The sacredness of holy communion

Most Sundays, after serving communion to the congregation, Pastor Kirsten and I serve one another.  This is an intentional theological statement.  We are servants of Christ and, by our calling, we are your servants.  Servants are fed last.  I find this part of the service to be very sacred. 

As we “clean up” after the meal, the final act is to put the pall (the cloth covering) over the bread and wine.  I can’t tell you why, but when the cloth hangs in the air for just a moment before being caught by the assisting minister, it is a very spiritual moment for me.  Maybe I feel the fluttering of the wind of the Spirit at that instant.  Maybe it marks the end of a deeply meaningful meal.  I’m not sure what it is, but it catches me each time.  We have been fed and we will now be sent out into the world to share that which we have been given.

Occasionally, and only when Pastor Kirsten is gone, I have the privilege of presiding over the Lord’s Supper. I am a Minister of Word and Service. Deacons do not generally preside over the sacraments. It is not part of our calling. However, when the opportunity comes, and in conversation and consultation with Pastor Kirsten and Bishop Kuempel, I will preside. It is an exception to the rule, which I do not take lightly.

Some had asked me why we have a note in the bulletin on the Sundays in which I preside, stating the fact that Pastor Kirsten and Bishop Kuempel have “authorized” my actions. It has never been my role or call to bring the Lord’s Supper to the congregation at a Sunday service. I have only ever done so as requested by the Pastor in his/her absence. In conversations to better define the role of Deacon in the ELCA, Holy Communion is often a trouble spot. Now that the entrance rite for Deacons has been changed to ordination, this is even more true. It raises questions about how a Deacon is different than a Pastor, especially if they are both presiding. Officially, the Pastor is a Minister of Word and Sacrament. A Deacon is a Minister of Word and Service. The note in the bulletin is one of the clear ways that we as a church say this is not Deacon Heidi’s usual role. It is overseen by the Pastor (whose role carries that responsibility) and with the acknowledgement of the Bishop so that we are always doing things in communication with one another.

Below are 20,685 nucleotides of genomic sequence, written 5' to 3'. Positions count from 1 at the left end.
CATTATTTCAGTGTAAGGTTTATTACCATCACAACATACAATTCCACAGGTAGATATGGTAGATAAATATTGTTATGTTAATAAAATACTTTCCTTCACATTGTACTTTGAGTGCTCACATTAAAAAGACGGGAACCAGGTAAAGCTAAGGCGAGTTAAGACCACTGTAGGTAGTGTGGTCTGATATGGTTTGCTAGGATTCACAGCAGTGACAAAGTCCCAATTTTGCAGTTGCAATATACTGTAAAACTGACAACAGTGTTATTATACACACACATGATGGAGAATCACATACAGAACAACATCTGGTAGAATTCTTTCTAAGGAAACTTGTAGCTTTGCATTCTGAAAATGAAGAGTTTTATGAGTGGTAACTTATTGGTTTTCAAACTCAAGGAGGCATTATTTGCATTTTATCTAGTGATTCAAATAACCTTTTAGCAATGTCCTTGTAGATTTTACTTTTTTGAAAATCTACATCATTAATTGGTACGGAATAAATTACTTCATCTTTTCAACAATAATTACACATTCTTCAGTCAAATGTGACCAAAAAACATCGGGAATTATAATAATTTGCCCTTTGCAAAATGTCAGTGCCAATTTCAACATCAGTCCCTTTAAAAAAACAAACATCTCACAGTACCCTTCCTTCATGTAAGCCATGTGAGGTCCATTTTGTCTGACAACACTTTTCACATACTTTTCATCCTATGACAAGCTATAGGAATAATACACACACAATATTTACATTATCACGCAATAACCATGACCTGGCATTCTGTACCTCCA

Bottom Line for me is this:  I am honored to be a part of this meal.  And if it were only to watch the fabric wave and then fall upon the remains of the meal, I am deeply blessed in my role.  I pray that you too find the places that touch your soul and bring you a glimpse of the Holy Spirit at work. 

Your Servant of God,

Deacon Heidi